As often as psilocybe advocates, researchers, and even bona fide psychonauts discuss the therapeutic benefits of specials – like how evidence suggests mushrooms might be able to seriously help patients with treatment-resistant depression, addiction, those in palliative care, or even eating disorders, there’s a topic that seems to be discussed far less: ego death, when the ego dies there can be transcendence.
What is ego death, and why is it so intrinsic to the special experience, including the “trips” patients go on during legal mushroom therapy?
What is Ego Death and What Does it Feel Like?
It’s relatively easy to describe what ego death is from an intellectual standpoint, but to describe what it feels like is extremely difficult, given the nature of the experience.
Ego death is generally accepted to be the experience a person under the influence of specials can have in which their sense of self seems to disappear. It has been described as a temporary loss of self-identity. Many have described it as a feeling of (sometimes overwhelming) loss of individuality or “separateness” from the rest of reality. Many special proponents believe that the ego death experience can be good and worthwhile.
➢ What does a psilocybie mushroom trip feel like? What are the effects of mushrooms?
➢ What’s the best music for psilocybe therapy, best mushroom trip music, or explore the mushroom trip playlist.
Is Ego Death Important to Experience for Psilocybin Therapy Patients? What About Microdosing Therapy?
While undergoing ego death isn’t strictly required to benefit from mushrooms, as any advocate of microdosing psilocybe will tell you, for some patients it has been a integral part of their individual healing processes.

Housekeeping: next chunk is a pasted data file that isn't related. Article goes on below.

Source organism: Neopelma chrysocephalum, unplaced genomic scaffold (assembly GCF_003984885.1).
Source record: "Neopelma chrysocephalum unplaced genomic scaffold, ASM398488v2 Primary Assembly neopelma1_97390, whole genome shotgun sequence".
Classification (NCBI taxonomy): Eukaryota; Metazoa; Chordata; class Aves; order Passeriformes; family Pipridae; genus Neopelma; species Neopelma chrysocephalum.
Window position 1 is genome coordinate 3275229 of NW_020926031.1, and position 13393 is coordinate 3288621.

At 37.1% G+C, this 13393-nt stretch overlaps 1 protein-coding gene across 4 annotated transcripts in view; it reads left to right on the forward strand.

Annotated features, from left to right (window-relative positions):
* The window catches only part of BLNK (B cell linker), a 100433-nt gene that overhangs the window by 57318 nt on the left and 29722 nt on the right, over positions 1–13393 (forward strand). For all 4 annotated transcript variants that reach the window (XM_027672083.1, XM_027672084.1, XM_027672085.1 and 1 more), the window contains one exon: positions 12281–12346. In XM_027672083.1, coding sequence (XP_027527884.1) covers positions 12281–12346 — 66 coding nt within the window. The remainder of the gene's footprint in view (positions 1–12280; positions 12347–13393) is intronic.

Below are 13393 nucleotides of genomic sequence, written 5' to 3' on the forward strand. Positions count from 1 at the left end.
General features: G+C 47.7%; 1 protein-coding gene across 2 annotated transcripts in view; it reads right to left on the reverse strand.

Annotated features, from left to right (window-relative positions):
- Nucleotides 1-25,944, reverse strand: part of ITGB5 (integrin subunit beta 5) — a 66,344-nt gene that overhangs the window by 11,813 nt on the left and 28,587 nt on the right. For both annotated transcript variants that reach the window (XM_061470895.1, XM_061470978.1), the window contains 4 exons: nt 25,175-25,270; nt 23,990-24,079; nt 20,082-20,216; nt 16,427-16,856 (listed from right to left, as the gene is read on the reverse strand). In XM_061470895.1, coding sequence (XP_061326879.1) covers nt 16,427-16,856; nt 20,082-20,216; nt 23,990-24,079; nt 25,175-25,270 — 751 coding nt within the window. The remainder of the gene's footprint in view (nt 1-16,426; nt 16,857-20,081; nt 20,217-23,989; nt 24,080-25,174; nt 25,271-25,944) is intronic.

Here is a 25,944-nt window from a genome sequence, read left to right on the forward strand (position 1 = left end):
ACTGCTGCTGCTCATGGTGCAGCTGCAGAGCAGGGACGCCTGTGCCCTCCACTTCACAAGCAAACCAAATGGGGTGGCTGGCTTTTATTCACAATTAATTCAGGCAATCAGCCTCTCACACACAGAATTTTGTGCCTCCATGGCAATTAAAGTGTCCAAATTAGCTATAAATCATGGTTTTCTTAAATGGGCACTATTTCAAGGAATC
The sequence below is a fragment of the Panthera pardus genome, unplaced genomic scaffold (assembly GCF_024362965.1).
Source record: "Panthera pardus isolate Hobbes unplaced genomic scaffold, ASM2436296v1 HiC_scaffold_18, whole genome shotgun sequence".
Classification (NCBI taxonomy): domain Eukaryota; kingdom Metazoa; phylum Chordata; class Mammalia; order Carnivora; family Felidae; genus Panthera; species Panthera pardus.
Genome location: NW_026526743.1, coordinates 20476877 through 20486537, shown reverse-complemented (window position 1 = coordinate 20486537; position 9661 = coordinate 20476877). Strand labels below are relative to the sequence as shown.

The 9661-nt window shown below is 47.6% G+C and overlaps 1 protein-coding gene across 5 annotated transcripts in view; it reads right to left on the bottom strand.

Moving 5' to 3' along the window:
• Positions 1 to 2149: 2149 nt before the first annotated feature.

According to a study published in the journal Neuropsychopharmacology, researchers discovered that one of the driving forces behind the dissolution of the ego might be linked to elevated levels of the neurotransmitter glutamate.
From a therapeutic point of view, ego death can have the effect of making a person feel more empathetic—the loss of a sense of self often results in increased empathy for others and a greater sense of oneness. For some, the experience can be overwhelming, which is why professionally administered and led special experiences are so important from a mental health standpoint.
A professional can help the patient “integrate” the experience into their regular lives, taking the lessons offered by the experience and utilizing them in a positive way.
Learn More About When The Ego Dies and About Mushroom Spores
Mushrooms are by far some of the most interesting fungi on the planet—and if you’re an amateur microscopist with an interest in fungal taxonomy, studying their spores can be an incredibly rewarding and entirely legal hobby!